Carly and Nate Roberts
by Heather Klinger
When presents under the Christmas tree kept resulting in too much stuff, the Roberts family chose instead to wrap up generosity and purchase gifts from the World Vision Gift Catalog in each other’s honor. That became one of their Christmas traditions.
Years later, when it came time to celebrate his father’s 80th birthday, Nate Roberts, now 36, was looking for a gift with significance, and he remembered the tradition his parents started and the trust he developed for World Vision over the years.
“Step one when you’re giving any substantial amount is knowing that the funds are going to be used wisely,” says Nate, an attorney. “And then when you have that knowledge—and you combine it with knowing that the funds are going to be used for a project that is personally important to you and makes a tremendous difference for others—you can feel really good about it.”
A project with that unique connection was thankfully easy to find, as Nate’s father had grown up in the Congo with his own father, a missionary. So Nate and his wife, Carly, 32, invested in a water, sanitation, and hygiene project in the Democratic Republic of the Congo in his father’s honor.
Carly’s birthday was coming up too, and Nate was again looking for a meaningful gift. He worked with his World Vision representative to identify projects that Carly might connect with, and when he showed her an opportunity to help Syrian refugees, “she fell in love with it,” Nate says.
“At that time I was pregnant with Abigail, so I remember thinking I really wanted to find a project that would empower women and girls, in particular, and young families,” says Carly, an assistant director of a local nonprofit.Investing in another fragile context also appealed to both of them, as “those are the parts of the world where the need is greatest,” says Carly.
Their source of inspiration to help “the least of these brothers and sisters,” the most vulnerable, comes from Matthew 25:40. Carly and Nate consider their work with World Vision as helping them live it out.
“Every human being that is lacking in basic need deserves our help in meeting that need—if we can provide it—whether they’re our neighbor across the street, or across the continent, or across the globe,” says Nate.
Carly particularly also connects with what World Vision’s founder, Bob Pierce, famously prayed, “Let my heart be broken with the things that break the heart of God.”
“It’s easy for people to ignore sadness in the world because it hurts to acknowledge it,” says Carly. “I would encourage you to really understand the pain and the suffering that so many of our fellow humans have to deal with on a daily basis. And if you really embrace that, it’s hard to not give.”
I would encourage you to really understand the pain and the suffering that so many of our fellow humans have to deal with on a daily basis. And if you really embrace that, it’s hard to not give.
Carly Roberts Nonprofit Assistant Director
Beyond appreciating World Vision’s Christ-driven mission that aligns with their family values, they consider World Vision a good steward, evident in that every $1 donated to World Vision is stretched through grants, donated goods, and investments in global networks for $1.30 in impact.
“It’s a good investment from a business standpoint because they invest your dollars wisely and leverage them to accomplish the greatest good,” says Nate. “It’s a good investment spiritually because it allows you to play a meaningful part in lending assistance to your fellow human beings. We may not all be able to take the time to fly to Lebanon and teach a Syrian refugee, but we can all be good Samaritans to those folks through World Vision as donors.”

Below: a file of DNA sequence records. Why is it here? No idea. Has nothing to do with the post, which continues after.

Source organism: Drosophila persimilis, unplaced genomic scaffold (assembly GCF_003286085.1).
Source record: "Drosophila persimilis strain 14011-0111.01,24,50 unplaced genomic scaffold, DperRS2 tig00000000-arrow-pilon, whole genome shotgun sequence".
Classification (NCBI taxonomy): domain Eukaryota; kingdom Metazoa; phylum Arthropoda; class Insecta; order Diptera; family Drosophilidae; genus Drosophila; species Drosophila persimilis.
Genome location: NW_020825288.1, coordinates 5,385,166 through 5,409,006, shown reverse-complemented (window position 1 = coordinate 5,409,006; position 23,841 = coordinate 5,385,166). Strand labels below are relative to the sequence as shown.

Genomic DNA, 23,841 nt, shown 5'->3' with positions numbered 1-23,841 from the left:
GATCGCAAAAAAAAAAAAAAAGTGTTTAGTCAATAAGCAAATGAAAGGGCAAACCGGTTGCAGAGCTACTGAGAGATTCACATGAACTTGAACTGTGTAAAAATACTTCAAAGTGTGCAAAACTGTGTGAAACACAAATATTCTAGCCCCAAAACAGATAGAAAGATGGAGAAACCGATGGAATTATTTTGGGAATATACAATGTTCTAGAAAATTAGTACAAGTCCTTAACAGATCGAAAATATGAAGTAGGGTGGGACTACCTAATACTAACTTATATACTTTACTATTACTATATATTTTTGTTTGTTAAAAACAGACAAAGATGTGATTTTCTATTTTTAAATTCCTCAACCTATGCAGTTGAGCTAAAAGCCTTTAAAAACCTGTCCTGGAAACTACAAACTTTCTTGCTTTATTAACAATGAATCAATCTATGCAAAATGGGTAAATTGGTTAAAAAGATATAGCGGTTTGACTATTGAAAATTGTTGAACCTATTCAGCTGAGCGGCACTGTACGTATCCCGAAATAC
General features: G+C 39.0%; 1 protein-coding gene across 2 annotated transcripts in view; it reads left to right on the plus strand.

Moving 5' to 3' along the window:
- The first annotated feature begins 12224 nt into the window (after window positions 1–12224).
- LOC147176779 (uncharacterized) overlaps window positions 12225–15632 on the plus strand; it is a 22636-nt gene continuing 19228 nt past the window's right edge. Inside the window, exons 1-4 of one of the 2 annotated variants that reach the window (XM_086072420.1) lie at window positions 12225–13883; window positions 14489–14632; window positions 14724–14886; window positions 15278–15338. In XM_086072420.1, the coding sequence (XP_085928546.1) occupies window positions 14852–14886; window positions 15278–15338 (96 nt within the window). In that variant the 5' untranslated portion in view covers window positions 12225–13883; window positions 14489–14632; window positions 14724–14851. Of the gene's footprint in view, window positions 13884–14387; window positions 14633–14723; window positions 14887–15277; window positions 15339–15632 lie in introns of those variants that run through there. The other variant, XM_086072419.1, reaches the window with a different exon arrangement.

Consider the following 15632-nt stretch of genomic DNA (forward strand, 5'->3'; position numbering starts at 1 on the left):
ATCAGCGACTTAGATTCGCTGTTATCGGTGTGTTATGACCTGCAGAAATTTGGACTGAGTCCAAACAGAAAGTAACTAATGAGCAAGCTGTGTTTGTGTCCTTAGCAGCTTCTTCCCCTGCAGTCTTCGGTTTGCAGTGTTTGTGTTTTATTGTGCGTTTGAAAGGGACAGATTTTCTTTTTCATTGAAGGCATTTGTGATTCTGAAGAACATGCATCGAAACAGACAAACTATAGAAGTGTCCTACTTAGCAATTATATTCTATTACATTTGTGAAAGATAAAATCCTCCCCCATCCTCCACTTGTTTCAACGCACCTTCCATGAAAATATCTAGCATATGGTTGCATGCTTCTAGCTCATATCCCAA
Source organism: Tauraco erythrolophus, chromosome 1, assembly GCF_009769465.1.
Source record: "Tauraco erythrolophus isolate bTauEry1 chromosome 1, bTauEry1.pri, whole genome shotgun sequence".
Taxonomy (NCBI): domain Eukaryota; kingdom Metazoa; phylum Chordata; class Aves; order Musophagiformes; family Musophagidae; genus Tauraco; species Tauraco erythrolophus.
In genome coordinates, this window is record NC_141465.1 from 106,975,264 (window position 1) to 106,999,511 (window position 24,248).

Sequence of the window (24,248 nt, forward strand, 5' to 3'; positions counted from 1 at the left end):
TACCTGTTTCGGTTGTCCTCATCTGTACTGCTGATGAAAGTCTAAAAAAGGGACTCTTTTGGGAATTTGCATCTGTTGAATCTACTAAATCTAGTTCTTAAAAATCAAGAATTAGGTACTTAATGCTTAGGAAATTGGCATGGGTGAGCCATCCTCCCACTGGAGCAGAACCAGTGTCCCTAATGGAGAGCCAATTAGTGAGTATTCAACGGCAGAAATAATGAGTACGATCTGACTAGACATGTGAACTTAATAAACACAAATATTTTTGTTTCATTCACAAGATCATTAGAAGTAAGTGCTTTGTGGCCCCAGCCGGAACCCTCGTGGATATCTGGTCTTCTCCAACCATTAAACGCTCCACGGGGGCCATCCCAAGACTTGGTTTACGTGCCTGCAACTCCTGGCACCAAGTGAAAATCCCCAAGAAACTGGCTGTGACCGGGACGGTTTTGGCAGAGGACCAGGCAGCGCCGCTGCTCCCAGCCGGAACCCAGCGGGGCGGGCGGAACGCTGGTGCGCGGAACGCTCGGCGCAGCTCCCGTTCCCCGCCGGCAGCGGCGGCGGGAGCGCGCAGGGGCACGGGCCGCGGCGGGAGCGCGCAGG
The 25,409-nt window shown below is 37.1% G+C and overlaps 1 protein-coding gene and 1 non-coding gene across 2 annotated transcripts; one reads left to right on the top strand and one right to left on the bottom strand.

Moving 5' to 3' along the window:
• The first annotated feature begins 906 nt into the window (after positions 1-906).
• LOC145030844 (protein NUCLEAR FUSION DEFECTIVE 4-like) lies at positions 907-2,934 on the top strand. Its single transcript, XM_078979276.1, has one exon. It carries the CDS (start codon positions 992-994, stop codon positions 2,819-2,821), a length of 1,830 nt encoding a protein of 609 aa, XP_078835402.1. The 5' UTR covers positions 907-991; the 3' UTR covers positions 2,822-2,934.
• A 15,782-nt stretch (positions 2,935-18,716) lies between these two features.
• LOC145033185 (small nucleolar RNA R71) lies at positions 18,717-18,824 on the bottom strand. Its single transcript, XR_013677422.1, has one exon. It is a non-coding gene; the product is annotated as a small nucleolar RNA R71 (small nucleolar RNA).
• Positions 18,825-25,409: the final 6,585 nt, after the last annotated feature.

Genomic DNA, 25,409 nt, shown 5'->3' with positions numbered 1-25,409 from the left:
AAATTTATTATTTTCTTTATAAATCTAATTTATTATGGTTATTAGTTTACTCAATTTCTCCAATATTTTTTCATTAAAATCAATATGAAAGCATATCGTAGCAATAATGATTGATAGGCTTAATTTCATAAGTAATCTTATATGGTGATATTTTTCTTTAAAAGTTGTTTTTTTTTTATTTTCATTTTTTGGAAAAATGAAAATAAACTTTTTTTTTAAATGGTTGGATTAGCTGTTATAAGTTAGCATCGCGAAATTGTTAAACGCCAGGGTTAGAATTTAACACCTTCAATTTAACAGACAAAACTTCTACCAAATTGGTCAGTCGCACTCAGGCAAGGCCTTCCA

Overall, they’re pleased with the results of their investment and appreciative of World Vision’s forthright reporting on the impact of their investment.
“The people at World Vision have their heart behind the mission, and that’s important,” says Nate. “But it’s also important to see the non-profit being run like a business where they set targets for themselves, identify deliverables, try to meet those, and they’re accountable to their stakeholders for the work. And World Vision does that better than anybody.”
“Think about how much you’re going to give and whether it’s going to hurt, not a lot but just a little bit,” says Nate. “If it doesn’t hurt a little bit, if you don’t notice the gift, you’re probably not giving quite enough. If you’re writing a check that doesn’t impact you or your lifestyle at all, and doesn’t make you think twice or even for a second about it, then maybe you should dig a little deeper. Because it is the act of doing something meaningful that’s the most rewarding.”
What’s also meaningful to the Roberts is continuing their Christmas tradition of generosity with their daughter, Abigail, when she’s old enough to understand.
“We are going to try to impart three core values to our children. One is the value of hard work, one is gratitude, and one is kindness,” says Nate. “And our work with World Vision hits two out of three of those. It hits gratitude and kindness because you’re opening your heart to others and extending love to them by sharing your gifts and trying to help make their world a better place.”
The people at World Vision have their heart behind the mission, and that’s important. But it’s also important to see the non-profit being run like a business ... and they’re accountable to their stakeholders for the work. And World Vision does that better than anybody.
Nate Roberts Attorney
Carly and Nate's story is one of 6 Visionary donor profiles. You can explore the other stories below. Read about how their contributions are helping to end extreme poverty.